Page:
Programs Aim to Expose Students to Smaller Classes

It is often advertised that Stanford’s average class size is very small, and this is true: one-third of all undergraduate classes at Stanford have less than 10 students (572 classes out of 1568, according to the Stanford Common Data Set).

However, counting courses is not the most germane statistic for measuring the quality of an education. Because large classes have more students, a greater fraction of students will be enrolled in large courses than in small courses: far more students will experience one of the 78 courses which have more than 100 people at Stanford. There are many programs aimed at exposing students to the small class experience, three of which are the Sophomore College, the Overseas Seminar and the Introductory Seminar programs.

The aims of each of these programs are much the same: to create a smaller group of scholars who interact directly with a professor and who study a specific subject. Sophomore College is an intensive three-week seminar program with 12-14 students per class. It is held in the summer before a student’s sophomore year.

The Bing Overseas Studies Program’s Overseas Seminars are intensive three-week seminar programs, with 12-15 students per class. It is held in the summer quarter. The Introductory Seminars (or IntroSems) are small seminars with 5-16 students per class during the academic year, which take up a full quarter. Next year, incoming freshman will be required to take an Introductory Seminar for one quarter, but otherwise, students must apply for each of these programs.

The programs emphasize the intimate nature of seminar classes, and the closer student-faculty relationship which is thus possible within them. “Sophomore College remains one of the most popular undergraduate programs at Stanford because of the opportunity it provides for students to have an intensive seminar experience with a professor and a small group of peers before the academic year,” says Marvin Diogenes, the director of the program.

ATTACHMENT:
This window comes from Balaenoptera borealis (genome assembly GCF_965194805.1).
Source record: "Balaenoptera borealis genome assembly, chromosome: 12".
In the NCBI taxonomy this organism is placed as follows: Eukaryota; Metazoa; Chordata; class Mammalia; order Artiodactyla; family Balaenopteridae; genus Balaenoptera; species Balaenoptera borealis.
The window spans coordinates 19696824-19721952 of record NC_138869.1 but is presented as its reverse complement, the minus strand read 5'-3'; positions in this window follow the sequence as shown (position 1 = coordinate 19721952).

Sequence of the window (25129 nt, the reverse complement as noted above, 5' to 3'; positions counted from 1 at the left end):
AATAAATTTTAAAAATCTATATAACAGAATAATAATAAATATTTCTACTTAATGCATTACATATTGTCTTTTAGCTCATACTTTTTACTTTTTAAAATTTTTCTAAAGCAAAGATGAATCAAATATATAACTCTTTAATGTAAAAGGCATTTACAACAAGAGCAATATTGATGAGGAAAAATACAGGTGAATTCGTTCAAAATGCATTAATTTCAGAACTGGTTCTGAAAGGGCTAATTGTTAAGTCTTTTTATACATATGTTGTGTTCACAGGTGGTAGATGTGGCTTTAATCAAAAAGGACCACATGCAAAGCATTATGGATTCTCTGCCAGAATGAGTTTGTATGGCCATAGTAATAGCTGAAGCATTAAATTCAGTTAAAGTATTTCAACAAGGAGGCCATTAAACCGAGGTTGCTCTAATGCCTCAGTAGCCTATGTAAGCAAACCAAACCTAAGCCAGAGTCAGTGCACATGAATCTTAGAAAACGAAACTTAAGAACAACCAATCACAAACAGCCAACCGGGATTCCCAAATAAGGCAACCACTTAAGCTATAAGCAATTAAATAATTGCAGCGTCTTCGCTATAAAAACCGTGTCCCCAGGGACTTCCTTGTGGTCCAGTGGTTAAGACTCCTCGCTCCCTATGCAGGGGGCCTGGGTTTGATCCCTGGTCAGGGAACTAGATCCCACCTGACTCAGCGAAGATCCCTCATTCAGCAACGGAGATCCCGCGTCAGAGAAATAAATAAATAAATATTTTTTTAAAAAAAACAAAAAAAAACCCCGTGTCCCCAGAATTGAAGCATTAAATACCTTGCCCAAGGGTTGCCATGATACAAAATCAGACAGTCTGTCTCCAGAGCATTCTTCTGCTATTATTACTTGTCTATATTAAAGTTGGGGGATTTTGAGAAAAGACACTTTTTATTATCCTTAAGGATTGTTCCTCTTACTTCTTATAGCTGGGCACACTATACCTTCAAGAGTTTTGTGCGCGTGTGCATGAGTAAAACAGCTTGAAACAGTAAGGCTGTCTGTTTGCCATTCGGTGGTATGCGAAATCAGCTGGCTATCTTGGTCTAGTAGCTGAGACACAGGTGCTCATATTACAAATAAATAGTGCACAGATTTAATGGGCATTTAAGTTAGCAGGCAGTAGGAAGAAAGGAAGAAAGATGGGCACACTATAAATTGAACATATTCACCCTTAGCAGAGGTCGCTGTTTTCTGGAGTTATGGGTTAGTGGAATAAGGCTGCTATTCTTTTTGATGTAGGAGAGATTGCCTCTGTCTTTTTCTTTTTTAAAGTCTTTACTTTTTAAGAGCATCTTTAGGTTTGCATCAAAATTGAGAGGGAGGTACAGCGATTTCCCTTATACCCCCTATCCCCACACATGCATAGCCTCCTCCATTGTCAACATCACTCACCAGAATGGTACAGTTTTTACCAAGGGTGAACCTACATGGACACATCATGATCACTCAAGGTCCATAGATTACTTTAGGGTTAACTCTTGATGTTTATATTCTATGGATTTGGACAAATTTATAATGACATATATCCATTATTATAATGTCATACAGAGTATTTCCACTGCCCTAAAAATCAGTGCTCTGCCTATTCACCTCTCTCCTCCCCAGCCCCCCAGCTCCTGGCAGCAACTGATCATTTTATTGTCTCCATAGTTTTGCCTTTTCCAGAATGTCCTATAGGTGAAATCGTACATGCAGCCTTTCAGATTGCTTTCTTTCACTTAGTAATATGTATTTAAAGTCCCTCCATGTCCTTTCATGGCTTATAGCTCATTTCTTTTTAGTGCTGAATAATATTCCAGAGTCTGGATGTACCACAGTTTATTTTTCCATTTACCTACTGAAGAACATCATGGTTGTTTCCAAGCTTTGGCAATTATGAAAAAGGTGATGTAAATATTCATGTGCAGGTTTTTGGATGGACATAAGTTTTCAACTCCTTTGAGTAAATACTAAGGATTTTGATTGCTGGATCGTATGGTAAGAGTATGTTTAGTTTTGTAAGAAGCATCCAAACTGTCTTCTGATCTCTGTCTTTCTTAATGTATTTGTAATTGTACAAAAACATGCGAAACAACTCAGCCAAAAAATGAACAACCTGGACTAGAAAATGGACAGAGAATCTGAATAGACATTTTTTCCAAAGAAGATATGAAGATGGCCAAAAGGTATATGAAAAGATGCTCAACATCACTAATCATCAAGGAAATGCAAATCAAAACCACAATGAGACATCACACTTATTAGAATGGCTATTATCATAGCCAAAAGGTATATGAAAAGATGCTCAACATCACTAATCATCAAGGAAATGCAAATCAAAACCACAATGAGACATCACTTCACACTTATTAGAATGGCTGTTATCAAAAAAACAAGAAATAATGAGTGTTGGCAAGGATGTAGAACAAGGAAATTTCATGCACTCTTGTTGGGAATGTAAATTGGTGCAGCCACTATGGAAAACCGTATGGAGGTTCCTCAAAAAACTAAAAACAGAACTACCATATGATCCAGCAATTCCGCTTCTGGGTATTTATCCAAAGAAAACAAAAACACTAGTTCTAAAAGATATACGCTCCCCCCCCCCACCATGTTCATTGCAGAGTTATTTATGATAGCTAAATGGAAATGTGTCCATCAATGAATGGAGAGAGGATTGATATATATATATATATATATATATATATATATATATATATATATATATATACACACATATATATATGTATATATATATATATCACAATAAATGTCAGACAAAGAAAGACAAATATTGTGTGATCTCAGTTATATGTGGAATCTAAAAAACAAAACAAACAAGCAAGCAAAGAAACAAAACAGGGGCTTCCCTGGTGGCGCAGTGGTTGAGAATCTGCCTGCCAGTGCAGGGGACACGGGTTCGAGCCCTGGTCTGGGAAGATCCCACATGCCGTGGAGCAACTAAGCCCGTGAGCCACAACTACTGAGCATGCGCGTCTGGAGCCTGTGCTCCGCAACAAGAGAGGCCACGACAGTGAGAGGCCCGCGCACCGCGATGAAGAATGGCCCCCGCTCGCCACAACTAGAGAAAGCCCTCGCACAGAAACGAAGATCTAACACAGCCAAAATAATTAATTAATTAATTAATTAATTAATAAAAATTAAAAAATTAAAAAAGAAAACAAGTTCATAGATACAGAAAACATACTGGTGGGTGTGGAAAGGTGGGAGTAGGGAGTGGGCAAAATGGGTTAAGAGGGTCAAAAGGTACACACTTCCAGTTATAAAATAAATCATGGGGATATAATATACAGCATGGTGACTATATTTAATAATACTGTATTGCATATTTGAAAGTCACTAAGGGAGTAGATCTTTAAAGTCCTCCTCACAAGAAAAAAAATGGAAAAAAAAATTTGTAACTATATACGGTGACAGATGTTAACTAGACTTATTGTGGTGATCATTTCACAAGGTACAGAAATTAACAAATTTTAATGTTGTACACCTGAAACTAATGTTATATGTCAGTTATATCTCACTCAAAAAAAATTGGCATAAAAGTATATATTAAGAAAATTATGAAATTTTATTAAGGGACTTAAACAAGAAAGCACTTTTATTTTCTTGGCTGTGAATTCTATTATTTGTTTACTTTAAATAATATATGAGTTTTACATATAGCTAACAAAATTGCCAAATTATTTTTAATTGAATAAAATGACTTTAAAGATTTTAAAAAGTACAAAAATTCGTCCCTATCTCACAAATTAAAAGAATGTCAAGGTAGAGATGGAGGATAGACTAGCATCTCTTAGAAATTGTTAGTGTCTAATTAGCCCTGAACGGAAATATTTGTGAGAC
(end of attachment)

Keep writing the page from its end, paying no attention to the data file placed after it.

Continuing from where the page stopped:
“The [Overseas] seminars complement the quarter-long programs, and provide an in-depth study of a particular location with a single faculty member,” remarked Robert Sinclair, the director of the Bing Overseas Studies Program.

As for IntroSems, as students have come to know them, Russell Berman, the Faculty Director, explained, “It’s an opportunity for close learning with a faculty member in small groups, so very much a different learning environment than the large lecture classes that many students take in their first and second years.”

The application processes for these programs are also very similar to each other, in that in all three programs, the professor who teaches the class, not an administrator, directly evaluates students to gauge their fit for the class, with essays and, in the case of the Overseas Seminar, possibly interviews.

Because these classes must be small, each of these programs must take applications and reject some of them. For example, there were 467 applications for 72 places for Overseas Seminar students for the summer of 2012. Specifically for the Istanbul Overseas Seminar, there were 15 places but 155 applications. Many IntroSems are also heavily oversubscribed.

One significant development for these application-only seminar classes will be the changes in the humanities requirements for incoming freshman class- the Introduction to Humanities program will be eliminated, replaced with a mandatory Introductory Seminar and new Thinking Matter seminars. When asked whether this would change the nature of the Introductory Seminar program, Berman said, “There are no specific plans to change [the program] structurally, but I do hope that we can expand the number and range of freshman seminars…. I’d like to experiment with coordination between Thinking Matters courses and seminars, where the subject is appropriate. That would mean, for example, an autumn or winter Thinking Matters course on some topic that would lead into subsequent seminars in the following quarter where the student could follow up on the ideas in the Thinking Matters course.”

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